Carolina Finance Agency

   Integrated Supportive Housing


• $425,000 from the HOME

   Consortium administered by the

   City of Concord

• $251,000 from Prosperity HOME

• $279,000 from Cabarrus County


• $200,000 from the Kannapolis


• $40,000 from the Kannapolis


Mack says roughly a third of the $1.2 million in local dollars will not be paid back. There are a number of complicated options for such funds, from payback over time to


complete forgiveness.

She explains how funding for the project is divided into two parts: Construction and post-construction. It’s a “chicken-and-egg” situation because construction financing won’t come until a potential building team has lined up a purchase of the tax credits – equity financing – and a lender to provide a first mortgage.

However, equity funding and a first-mortgage lender can’t be secured until there’s an entity in place to fund construction. Mack says that the team had to apply for the mortgage loan a second time, changing the lender’s mind with a new financing structure and committed partnerships.

All the local and other funding helps control the cost of construction financing, which the permanent financing then replaces.

Affordable-housing tax credits are awarded through the North Carolina Housing Finance Agency under a competitive process. In exchange for the financing, owners agree to keep rents affordable for a period of 15 to 30 years. The Community Affordable Housing Equity Corp. (CAHEC) purchased the Kannapolis housing tax credits.

“This project is an excellent example of leveraging funding and creating an arbitrage of financing sources,” Moses says.

Created by the Tax Reform Act of 1986, the Low-Income Housing Tax Credit program gives a total to state and local LIHTC fund-allocating agencies of about $8 billion per year for relevant projects.

Two legislators recently introduced bills that propose the state offer a dollar-for-dollar match up to $2.5 million in nonrecurring funds for the 2020-2021 fiscal year.

Traffic and quality of life

At lower income levels, the problem of workforce housing is more challenging. Retail workers at $10 or $12 an hour often can’t find decent housing—driving workers away from local jobs. The gap between the lowest pay scales and housing is real.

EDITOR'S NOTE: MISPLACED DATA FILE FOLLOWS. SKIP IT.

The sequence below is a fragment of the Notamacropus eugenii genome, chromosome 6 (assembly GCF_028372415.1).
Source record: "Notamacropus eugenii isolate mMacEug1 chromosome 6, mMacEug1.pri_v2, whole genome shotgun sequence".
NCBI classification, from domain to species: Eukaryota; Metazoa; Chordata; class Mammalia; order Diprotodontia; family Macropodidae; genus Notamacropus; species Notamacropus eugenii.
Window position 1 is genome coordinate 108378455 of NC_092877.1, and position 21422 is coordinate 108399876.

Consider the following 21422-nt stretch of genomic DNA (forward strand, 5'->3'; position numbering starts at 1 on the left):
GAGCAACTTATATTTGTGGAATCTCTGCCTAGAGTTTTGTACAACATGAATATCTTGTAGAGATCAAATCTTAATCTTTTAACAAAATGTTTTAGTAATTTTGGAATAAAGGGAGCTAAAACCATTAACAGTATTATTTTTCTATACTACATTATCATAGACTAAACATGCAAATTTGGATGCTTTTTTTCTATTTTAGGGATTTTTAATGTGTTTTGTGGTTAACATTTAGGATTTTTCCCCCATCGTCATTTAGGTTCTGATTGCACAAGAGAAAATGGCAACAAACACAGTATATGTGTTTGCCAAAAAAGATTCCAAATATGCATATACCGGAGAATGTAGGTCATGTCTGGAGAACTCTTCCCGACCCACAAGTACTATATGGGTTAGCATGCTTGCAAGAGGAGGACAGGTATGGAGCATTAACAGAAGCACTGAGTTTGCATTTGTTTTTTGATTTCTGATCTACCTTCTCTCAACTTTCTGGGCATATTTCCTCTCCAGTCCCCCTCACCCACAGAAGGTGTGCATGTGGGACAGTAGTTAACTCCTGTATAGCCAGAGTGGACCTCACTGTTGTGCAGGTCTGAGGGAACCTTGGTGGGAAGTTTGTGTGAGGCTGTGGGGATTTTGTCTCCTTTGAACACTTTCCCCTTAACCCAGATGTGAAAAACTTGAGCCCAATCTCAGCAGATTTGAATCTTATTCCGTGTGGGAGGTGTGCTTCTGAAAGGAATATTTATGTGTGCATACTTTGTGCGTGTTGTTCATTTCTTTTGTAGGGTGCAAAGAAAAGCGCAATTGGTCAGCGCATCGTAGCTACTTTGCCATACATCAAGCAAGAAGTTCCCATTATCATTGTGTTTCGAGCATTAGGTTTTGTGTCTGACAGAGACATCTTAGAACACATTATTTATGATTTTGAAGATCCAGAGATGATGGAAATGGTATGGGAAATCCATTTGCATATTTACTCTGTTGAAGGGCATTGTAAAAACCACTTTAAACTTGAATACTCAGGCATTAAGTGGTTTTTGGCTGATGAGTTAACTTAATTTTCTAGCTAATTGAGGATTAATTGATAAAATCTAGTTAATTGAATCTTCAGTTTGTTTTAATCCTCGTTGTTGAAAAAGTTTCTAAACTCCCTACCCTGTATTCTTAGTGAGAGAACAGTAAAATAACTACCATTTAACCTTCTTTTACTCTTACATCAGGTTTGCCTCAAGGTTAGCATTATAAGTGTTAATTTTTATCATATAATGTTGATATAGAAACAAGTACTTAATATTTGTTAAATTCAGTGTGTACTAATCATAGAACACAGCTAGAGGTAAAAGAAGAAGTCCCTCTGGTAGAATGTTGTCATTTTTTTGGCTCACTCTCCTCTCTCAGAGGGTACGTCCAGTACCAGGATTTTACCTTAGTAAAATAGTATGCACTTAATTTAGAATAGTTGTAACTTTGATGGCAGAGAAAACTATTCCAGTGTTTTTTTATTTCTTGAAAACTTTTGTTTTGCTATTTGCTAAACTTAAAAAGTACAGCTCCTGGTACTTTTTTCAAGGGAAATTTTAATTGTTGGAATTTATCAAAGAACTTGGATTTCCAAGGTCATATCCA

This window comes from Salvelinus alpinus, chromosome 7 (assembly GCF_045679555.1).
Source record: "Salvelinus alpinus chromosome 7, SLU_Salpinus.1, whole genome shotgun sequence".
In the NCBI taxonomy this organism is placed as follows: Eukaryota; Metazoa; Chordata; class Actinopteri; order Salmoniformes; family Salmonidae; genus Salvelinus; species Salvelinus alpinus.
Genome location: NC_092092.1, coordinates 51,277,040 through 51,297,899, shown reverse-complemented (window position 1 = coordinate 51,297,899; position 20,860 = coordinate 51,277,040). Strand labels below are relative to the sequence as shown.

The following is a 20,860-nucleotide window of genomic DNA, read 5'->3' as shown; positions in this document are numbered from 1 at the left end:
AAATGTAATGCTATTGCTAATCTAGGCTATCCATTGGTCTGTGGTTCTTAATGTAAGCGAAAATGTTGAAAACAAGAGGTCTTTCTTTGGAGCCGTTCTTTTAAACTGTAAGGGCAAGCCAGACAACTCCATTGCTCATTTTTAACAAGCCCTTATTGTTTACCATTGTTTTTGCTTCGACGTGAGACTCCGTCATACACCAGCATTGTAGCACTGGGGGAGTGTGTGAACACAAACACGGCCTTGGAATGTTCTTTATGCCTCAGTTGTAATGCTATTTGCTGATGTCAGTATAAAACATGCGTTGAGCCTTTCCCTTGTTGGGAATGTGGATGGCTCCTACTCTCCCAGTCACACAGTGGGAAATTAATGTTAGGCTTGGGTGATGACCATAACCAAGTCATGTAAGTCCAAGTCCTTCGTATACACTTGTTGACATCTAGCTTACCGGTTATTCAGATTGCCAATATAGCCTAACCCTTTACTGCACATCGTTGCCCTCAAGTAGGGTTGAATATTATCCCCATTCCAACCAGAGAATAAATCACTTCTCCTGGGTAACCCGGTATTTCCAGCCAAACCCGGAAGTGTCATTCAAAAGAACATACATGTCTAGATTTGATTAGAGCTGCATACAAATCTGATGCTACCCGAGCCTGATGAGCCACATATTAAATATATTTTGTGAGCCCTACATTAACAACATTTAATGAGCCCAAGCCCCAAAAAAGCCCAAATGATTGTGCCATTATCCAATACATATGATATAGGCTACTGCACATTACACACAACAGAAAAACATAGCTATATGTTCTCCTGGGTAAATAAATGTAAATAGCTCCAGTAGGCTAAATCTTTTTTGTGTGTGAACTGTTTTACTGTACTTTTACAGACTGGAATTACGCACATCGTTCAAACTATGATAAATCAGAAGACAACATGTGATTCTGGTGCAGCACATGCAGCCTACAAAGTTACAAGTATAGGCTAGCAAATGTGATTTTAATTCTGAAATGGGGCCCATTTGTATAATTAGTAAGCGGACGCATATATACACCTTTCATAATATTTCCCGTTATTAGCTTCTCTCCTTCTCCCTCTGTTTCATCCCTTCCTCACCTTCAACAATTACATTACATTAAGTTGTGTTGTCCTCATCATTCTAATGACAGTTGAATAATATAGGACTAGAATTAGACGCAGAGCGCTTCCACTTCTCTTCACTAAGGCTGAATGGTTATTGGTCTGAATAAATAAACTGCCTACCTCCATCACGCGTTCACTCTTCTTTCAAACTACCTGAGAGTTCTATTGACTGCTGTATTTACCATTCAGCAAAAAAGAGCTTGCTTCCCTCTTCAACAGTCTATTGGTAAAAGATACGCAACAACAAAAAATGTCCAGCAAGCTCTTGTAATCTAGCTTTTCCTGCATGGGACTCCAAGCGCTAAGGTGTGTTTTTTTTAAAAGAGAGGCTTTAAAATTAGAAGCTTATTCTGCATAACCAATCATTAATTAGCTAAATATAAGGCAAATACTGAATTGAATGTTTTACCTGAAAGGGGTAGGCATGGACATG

Mooresville’s Comprehensive Housing Strategy revealed residents wanted affordable housing. Similar to Kannapolis, public and private entities formed partnerships to build the Cascade Gardens on town-owned land along Williams Street.

Unaffordable housing means qualified workers may not be able to get to work. According to the Lake Norman Economic Development study, those who commute into North Mecklenburg for work tend to be in lower-paying jobs than North Mecklenburg residents. More than 60% of North Mecklenburg residents who work elsewhere earn more than $40,000.

The inverse is true for individuals who work in North Mecklenburg but live elsewhere, where the majority (54%) earn less than $40,000. Only 45% of people who work in North Mecklenburg but live elsewhere earn at least $40,000 a year.

Transportation was mentioned most often when discussing the lack of affordable/workforce housing in the Lake Norman Economic Development study.

“Many respondents felt that if employees could live close or closer to their place of employment, then the congestion would decrease,” the study said.


2 Responses to “Projects show how affordable housing works”

  1. Good evening, I wanted to know when they start accepting applications for jobs at this complex?

    Posted by Shanrhonda Barber | November 19, 2019, 4:33 pm
  2. What is maximum monthly income to qualify for cascade garden apt.

    Posted by Joan Powell | August 22, 2020, 8:27 am